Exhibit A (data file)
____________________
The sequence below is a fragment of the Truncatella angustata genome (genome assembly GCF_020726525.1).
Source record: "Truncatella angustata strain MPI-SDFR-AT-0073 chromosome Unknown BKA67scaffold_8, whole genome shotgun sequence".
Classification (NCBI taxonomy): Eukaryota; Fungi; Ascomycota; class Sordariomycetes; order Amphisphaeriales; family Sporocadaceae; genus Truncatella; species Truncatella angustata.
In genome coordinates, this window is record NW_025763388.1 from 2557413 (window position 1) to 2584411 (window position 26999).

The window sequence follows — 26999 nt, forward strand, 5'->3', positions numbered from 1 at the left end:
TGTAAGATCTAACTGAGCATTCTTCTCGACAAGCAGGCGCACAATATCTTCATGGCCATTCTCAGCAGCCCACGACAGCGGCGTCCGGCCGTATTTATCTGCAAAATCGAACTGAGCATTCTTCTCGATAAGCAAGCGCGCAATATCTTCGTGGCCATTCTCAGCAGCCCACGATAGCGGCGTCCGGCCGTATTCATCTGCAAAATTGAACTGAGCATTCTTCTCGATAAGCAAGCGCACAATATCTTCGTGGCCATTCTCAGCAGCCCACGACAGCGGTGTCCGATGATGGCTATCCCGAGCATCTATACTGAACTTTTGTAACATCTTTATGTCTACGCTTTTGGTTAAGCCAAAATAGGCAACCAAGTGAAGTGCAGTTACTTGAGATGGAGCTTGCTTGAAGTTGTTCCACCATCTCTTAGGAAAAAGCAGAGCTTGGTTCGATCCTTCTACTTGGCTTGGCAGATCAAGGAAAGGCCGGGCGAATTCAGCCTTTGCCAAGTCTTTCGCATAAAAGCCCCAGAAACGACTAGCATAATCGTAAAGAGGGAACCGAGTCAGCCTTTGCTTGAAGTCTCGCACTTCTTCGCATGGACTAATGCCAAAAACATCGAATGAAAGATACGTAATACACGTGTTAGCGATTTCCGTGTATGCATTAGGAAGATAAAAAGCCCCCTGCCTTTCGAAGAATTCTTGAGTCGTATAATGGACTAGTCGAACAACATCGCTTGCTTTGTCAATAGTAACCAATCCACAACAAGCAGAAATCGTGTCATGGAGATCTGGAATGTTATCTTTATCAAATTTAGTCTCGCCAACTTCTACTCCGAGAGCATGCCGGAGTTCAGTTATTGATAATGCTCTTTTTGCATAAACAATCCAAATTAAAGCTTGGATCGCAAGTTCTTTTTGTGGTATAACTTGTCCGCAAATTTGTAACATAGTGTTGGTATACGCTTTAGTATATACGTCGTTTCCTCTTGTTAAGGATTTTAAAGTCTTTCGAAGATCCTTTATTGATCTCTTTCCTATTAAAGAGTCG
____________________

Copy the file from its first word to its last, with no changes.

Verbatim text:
The sequence below is a fragment of the Truncatella angustata genome (genome assembly GCF_020726525.1).
Source record: "Truncatella angustata strain MPI-SDFR-AT-0073 chromosome Unknown BKA67scaffold_8, whole genome shotgun sequence".
Classification (NCBI taxonomy): Eukaryota; Fungi; Ascomycota; class Sordariomycetes; order Amphisphaeriales; family Sporocadaceae; genus Truncatella; species Truncatella angustata.
In genome coordinates, this window is record NW_025763388.1 from 2557413 (window position 1) to 2584411 (window position 26999).

The window sequence follows — 26999 nt, forward strand, 5'->3', positions numbered from 1 at the left end:
TGTAAGATCTAACTGAGCATTCTTCTCGACAAGCAGGCGCACAATATCTTCATGGCCATTCTCAGCAGCCCACGACAGCGGCGTCCGGCCGTATTTATCTGCAAAATCGAACTGAGCATTCTTCTCGATAAGCAAGCGCGCAATATCTTCGTGGCCATTCTCAGCAGCCCACGATAGCGGCGTCCGGCCGTATTCATCTGCAAAATTGAACTGAGCATTCTTCTCGATAAGCAAGCGCACAATATCTTCGTGGCCATTCTCAGCAGCCCACGACAGCGGTGTCCGATGATGGCTATCCCGAGCATCTATACTGAACTTTTGTAACATCTTTATGTCTACGCTTTTGGTTAAGCCAAAATAGGCAACCAAGTGAAGTGCAGTTACTTGAGATGGAGCTTGCTTGAAGTTGTTCCACCATCTCTTAGGAAAAAGCAGAGCTTGGTTCGATCCTTCTACTTGGCTTGGCAGATCAAGGAAAGGCCGGGCGAATTCAGCCTTTGCCAAGTCTTTCGCATAAAAGCCCCAGAAACGACTAGCATAATCGTAAAGAGGGAACCGAGTCAGCCTTTGCTTGAAGTCTCGCACTTCTTCGCATGGACTAATGCCAAAAACATCGAATGAAAGATACGTAATACACGTGTTAGCGATTTCCGTGTATGCATTAGGAAGATAAAAAGCCCCCTGCCTTTCGAAGAATTCTTGAGTCGTATAATGGACTAGTCGAACAACATCGCTTGCTTTGTCAATAGTAACCAATCCACAACAAGCAGAAATCGTGTCATGGAGATCTGGAATGTTATCTTTATCAAATTTAGTCTCGCCAACTTCTACTCCGAGAGCATGCCGGAGTTCAGTTATTGATAATGCTCTTTTTGCATAAACAATCCAAATTAAAGCTTGGATCGCAAGTTCTTTTTGTGGTATAACTTGTCCGCAAATTTGTAACATAGTGTTGGTATACGCTTTAGTATATACGTCGTTTCCTCTTGTTAAGGATTTTAAAGTCTTTCGAAGATCCTTTATTGATCTCTTTCCTATTAAAGAGTCG